Walter Molano | Turkey: Tourism and remittances fallout
OP-ED CONTRIBUTION: EMERGING MARKET ADVISER
Like most countries, the coronavirus has been a rollercoaster ride for Turkey.
In mid-April, the number of new cases was soaring. However, the implementation of strict lockdown procedures brought the situation under control and the government began to reopen the economy by late May.
Unfortunately, as is often the case, the relaxation of social-distancing rules led to a new round of infections this month. This has been added to two other problems brought on by the coronavirus.
The first is the decline in remittances. Approximately, 6.5 million Turks live abroad, with most of them residing in Western Europe, and they are an important source of hard currency, both in the form of transfers and as a source of investment funds. Many immigrants deposit their savings in Turkish branches scattered across Europe, especially Germany and the Netherlands. These deposits are an important source of liquidity for the Turkish financial system.
Unfortunately, many Turkish immigrants work in the service sector, which has been hit hard by the onset of the pandemic.
The second problem created by the disease is the collapse in tourism. Turkey is an important summer destination, particularly for Germans and Russians. The cessation of flights has been a devastating blow for the small and medium businesses that thrived on tourism.
Not surprisingly, these problems have led to a deterioration of the current account balance. Although Turkey had managed to post a small current account surplus of 0.2 per cent of GDP last year, it has dipped back into the red. Moreover, it is expected to reach 2.4 per cent of GDP next year and more than 3 per cent of GDP in 2022.
The deterioration of the current account balance, along with heightened risk aversion, has led to pressure on the Turkish lira. The central bank has tried to stem the devaluation through heavy intervention in the foreign exchange market.
As a result, the currency has only lost about 11 per cent this year, but the central bank has also suffered a meaningful decline in reserves. This has forced it to rely on more heterodox controls, but it has also raised concerns about whether the country is headed for another balance of payments crisis.
One of the perennial worries about Turkey is the large external debt owed by the private sector, especially the banks. However, this is not a very fair assessment. No other country’s sovereign credit metrics include private-sector debt. When public and private obligations are aggregated, the country’s debt to GDP is 53 per cent. However, disaggregating the private-sector obligations, leaves the public sector with a debt to GDP of only 31 per cent on a gross basis and 13 per cent of GDP on a net basis.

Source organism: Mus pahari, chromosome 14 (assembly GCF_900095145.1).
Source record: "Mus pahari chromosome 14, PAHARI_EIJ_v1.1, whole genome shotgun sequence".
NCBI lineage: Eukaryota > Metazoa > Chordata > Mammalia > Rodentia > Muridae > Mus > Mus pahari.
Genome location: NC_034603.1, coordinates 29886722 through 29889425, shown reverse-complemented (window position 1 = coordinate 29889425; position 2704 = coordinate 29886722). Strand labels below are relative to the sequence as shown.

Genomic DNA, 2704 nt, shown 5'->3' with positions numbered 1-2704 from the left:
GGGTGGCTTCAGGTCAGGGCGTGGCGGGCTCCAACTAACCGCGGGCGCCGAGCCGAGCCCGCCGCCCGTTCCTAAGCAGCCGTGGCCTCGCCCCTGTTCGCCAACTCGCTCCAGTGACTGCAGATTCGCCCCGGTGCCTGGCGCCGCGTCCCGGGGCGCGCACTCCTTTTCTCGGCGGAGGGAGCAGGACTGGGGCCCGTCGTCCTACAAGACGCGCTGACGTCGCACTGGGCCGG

A more pressing concern is that much of the debt is front-loaded and the country cannot afford further deterioration of its external accounts.
The devaluation of the currency is one of the reasons the inflation rate remains high — at 11.4 per cent. In a self-defeating move, President Recep Erdoğan strong-armed the central bank to reduce interest rates to 8.25 per cent, resulting in negative real interest rates — which only lead to more weakness in the currency. Still, President Erdoğan is sticking to his populist playbook, ensuring that the cost of credit remains low for his political base.
Consumer credit has soared since his election, leading to large increases in consumption. This is one of the reasons why Turkish GDP growth averaged 5 per cent for the decade following the 2008 financial crisis. However, the high level of consumption was also one of the reasons the country’s import bill was so high, leading to a persistent current account deficit.
The good news is the political volatility has finally subsided. After the drama of the 2016 coup attempt, the confrontations with Russia and the United States, and the noise associated with the Syrian refuge crisis, Turkey has finally fallen out of the limelight.
COVID-19 has been the main distraction for the masses, and external issues have dropped off centrestage. This respite has provided some relief for investors.
Last year, Turkey was one of the best performing sovereign credits. This year, its performance has been negative, but it still has outperformed most of its sovereign peers. Bondholders are picking up paper on the long end of the yield curve, and taking a new look at some of the subordinated bank paper.
However, the country is one that is susceptible to political and economic noise. Therefore, it may be time to take another look at its credit and begin to lighten up.
Dr Walter T. Molano is a managing partner and the head of research at BCP Securities LLC.